Aquaculture for all

New Lice Treatment Required


CANADA - Sea lice do not wait for fish farmers, pesticide companies, researchers and regulators to catch up, scientist Larry Hammell says. Which is why there is a need for another project to fend off the threat.

Last year, this bane to New Brunswick's salmon aquaculture showed resistance to emamectin benzoate, sold as SLICE, the industry's silver bullet since in 2000.

"SLICE was super-effective and no other product was coming into the market," Mr Hammell, director of the Centre for Aquatic Health Sciences at the Atlantic Veterinary College in Charlottetown told the Telegraph Journal. "We need another product."

The industry needs it before the warmer water causes the sea lice to grow in floating cages in the Bay of Fundy this summer, he said.

At a closed meeting in St. George recently aquaculture representatives discussed "well-boat" treatment for sea lice.

With this system, fish farmers pump salmon into a large boat with a waterproof hold or tank in which to treat the fish before returning them to their sea cages.

The New Brunswick Salmon Growers' Association expects a leased well-boat to arrive in the Bay of Fundy soon. "I hope (this) week," executive Pamela Parker said in an interview Friday.

The salmon growers still need approval from Canada's Pest Management Regulatory Agency for the pharmaceutical products they would use in the well-boat.

Ms Parker hopes for approval within two weeks to use the common disinfectant hydrogen peroxide in well-boats.

By the end of the summer, she hopes the agency will approve deltamethrin, sold as Alpha Max, for use in well-boats. The agency approved this product for use in a very limited area of Passamaquoddy Bay last year.

The growers also want the agency to approve azamethiphos, sold as Salmosan. The agency allows the aquaculture industry to use this product in sea cages but, so far, not in well-boats.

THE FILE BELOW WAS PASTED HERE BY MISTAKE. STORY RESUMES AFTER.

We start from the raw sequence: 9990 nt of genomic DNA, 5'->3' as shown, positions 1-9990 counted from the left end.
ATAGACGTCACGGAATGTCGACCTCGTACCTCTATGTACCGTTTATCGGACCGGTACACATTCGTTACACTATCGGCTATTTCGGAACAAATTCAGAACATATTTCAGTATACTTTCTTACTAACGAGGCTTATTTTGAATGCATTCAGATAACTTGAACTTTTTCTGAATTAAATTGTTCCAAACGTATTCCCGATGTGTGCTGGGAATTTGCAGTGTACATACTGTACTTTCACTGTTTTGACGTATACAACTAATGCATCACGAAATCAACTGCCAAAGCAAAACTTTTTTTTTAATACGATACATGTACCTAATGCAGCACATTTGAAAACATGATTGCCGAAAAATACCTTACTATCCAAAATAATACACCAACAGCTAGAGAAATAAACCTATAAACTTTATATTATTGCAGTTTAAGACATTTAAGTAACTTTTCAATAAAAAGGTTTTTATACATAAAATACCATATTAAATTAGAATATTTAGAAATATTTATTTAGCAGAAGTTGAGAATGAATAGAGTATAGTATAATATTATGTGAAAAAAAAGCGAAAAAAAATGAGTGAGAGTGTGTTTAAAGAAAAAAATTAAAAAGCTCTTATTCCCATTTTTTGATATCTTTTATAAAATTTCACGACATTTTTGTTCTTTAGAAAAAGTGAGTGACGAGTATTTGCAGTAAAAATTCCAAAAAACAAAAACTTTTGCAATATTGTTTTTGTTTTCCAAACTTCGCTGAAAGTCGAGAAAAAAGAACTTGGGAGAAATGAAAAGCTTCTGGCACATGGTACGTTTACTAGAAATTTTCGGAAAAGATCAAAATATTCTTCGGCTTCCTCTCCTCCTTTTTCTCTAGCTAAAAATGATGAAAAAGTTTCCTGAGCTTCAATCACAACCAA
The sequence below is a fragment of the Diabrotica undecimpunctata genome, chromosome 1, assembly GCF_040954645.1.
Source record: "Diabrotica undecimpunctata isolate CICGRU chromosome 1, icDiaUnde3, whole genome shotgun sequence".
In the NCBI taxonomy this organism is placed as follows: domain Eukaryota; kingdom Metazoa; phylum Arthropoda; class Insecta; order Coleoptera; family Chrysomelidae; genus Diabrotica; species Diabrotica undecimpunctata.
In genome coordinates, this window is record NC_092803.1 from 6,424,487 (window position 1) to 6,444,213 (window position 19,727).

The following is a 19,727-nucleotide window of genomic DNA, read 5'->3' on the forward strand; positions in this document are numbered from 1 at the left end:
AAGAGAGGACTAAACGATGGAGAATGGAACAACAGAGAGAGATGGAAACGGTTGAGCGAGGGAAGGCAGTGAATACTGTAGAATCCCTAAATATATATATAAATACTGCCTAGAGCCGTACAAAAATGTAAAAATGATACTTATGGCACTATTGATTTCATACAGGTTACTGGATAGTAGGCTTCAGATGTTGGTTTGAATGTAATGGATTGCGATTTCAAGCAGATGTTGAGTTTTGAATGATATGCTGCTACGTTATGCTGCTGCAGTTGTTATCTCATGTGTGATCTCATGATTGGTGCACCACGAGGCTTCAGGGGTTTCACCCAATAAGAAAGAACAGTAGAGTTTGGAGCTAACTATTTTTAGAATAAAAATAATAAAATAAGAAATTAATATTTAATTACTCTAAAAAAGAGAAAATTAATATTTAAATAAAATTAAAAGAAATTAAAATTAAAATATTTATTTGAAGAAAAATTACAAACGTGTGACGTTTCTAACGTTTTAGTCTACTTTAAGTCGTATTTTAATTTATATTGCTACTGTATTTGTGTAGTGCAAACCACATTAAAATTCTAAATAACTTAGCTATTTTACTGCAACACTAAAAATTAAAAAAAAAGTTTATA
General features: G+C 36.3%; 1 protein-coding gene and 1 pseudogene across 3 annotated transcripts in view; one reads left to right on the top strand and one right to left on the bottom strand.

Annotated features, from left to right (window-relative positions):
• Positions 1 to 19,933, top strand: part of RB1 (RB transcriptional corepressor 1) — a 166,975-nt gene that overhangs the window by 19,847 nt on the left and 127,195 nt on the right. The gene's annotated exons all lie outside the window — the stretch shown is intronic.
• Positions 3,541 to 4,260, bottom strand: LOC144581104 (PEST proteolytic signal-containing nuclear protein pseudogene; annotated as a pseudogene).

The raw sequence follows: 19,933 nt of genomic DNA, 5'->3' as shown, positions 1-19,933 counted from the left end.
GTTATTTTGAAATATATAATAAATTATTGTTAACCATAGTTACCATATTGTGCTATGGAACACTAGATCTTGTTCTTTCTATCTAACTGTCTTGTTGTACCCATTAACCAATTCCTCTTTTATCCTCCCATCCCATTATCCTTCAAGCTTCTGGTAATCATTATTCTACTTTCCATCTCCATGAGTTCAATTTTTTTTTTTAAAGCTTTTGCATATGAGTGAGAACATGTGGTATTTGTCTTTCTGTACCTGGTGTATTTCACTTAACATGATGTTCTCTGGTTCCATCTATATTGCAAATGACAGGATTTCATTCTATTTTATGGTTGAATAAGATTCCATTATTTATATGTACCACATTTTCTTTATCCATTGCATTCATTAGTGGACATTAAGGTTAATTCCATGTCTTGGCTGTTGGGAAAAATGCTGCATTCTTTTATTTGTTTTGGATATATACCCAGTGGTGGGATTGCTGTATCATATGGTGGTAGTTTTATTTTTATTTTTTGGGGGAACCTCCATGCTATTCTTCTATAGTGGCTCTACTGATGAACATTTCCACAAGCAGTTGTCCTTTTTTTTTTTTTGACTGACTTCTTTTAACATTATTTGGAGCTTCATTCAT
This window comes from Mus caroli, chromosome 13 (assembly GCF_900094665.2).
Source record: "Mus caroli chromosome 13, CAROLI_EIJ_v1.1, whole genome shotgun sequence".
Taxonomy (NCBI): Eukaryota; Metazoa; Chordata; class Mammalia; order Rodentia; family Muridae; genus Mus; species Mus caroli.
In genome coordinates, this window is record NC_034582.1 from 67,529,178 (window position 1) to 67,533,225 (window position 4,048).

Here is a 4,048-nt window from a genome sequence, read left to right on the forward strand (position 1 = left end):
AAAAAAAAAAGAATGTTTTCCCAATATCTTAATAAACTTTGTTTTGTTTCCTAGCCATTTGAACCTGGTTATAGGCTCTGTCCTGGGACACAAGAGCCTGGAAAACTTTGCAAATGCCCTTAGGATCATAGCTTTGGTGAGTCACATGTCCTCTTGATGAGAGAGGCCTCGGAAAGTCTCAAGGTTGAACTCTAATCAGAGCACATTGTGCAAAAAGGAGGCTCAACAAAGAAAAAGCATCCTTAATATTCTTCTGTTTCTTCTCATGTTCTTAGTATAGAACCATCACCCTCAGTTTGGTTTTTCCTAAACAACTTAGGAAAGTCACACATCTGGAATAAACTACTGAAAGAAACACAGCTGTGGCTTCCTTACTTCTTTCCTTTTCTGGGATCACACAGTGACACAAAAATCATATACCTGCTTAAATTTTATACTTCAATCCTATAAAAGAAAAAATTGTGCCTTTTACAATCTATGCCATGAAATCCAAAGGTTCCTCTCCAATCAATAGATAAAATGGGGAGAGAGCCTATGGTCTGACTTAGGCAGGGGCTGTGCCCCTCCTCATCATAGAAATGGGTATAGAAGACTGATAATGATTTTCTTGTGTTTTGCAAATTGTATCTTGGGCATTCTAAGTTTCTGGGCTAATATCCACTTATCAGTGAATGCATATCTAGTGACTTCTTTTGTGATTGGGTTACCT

Hydrogen peroxide, Alpha Max and Salmosan kill sea lice in a "bath treatment" good at eliminating the pest in its adult phase, Ms Parker said.

The industry still needs an "in-feed" product like SLICE to kill juvenile lice, except that SLICE no longer works.

That leaves teflubenzuron, sold as Calicide, as the legal in-feed option for sea lice, Ms Parker said. "SLICE we would not like to use at all."

"Everybody used it for so long, and that is the only thing they used," Ms Parker said.

In some future year sea lice will lose their resistance to SLICE but, for now, the industry must look to something else, Mr Hammell said.

"If you use only one product there's always a probability you're going to develop some resistance to it," he said.

Aquaculture critics say it makes little sense to catch wild fish to feed to caged fish which people then eat.

Killing aquaculture would not decrease the amount of fish meal removed from the oceans each year, Mr Hammell said. This commodity would go to other uses, for example, chicken feed, he said.

Aquaculture already provides more than half the seafood protein that people eat across the world, Mr Hammell said. "There's still lots of future potential and it's going to grow."

A good integrated pest management system requires an arsenal of products, bath and in-feed, in a planned rotation attacking the sea lice at different stages of their life cycle, Mr Hammell said.

He began coming to St. George in 1990, making about 30 trips a year to visit sea cages, sharing laboratory space with the provincial Agriculture and Aquaculture Department.

The Atlantic Veterinary College, part of the University of Prince Edward Island, will soon welcome Ian Gardner from the University of California Davis, named to the Canada Excellence Research Chair in Aquatic Epidemiology.

Mr Gardner, too, will come to St. George to visit salmon cages, Mr Hammell said.

In the Bay of Fundy, fish farmers need something that kills sea lice but not other things.

Environment Canada identified the agricultural pesticide cypermethrin on the shells of lobster killed in the Bay of Fundy last fall.

New Brunswick farmers use this product to kill potato bugs, but Canada does not license it for use in a marine environment.

The salmon growers association denies that its members would use cypermethrin, but this chemical does kill sea lice. Environment Canada continues a criminal investigation into how this chemical got into the bay.

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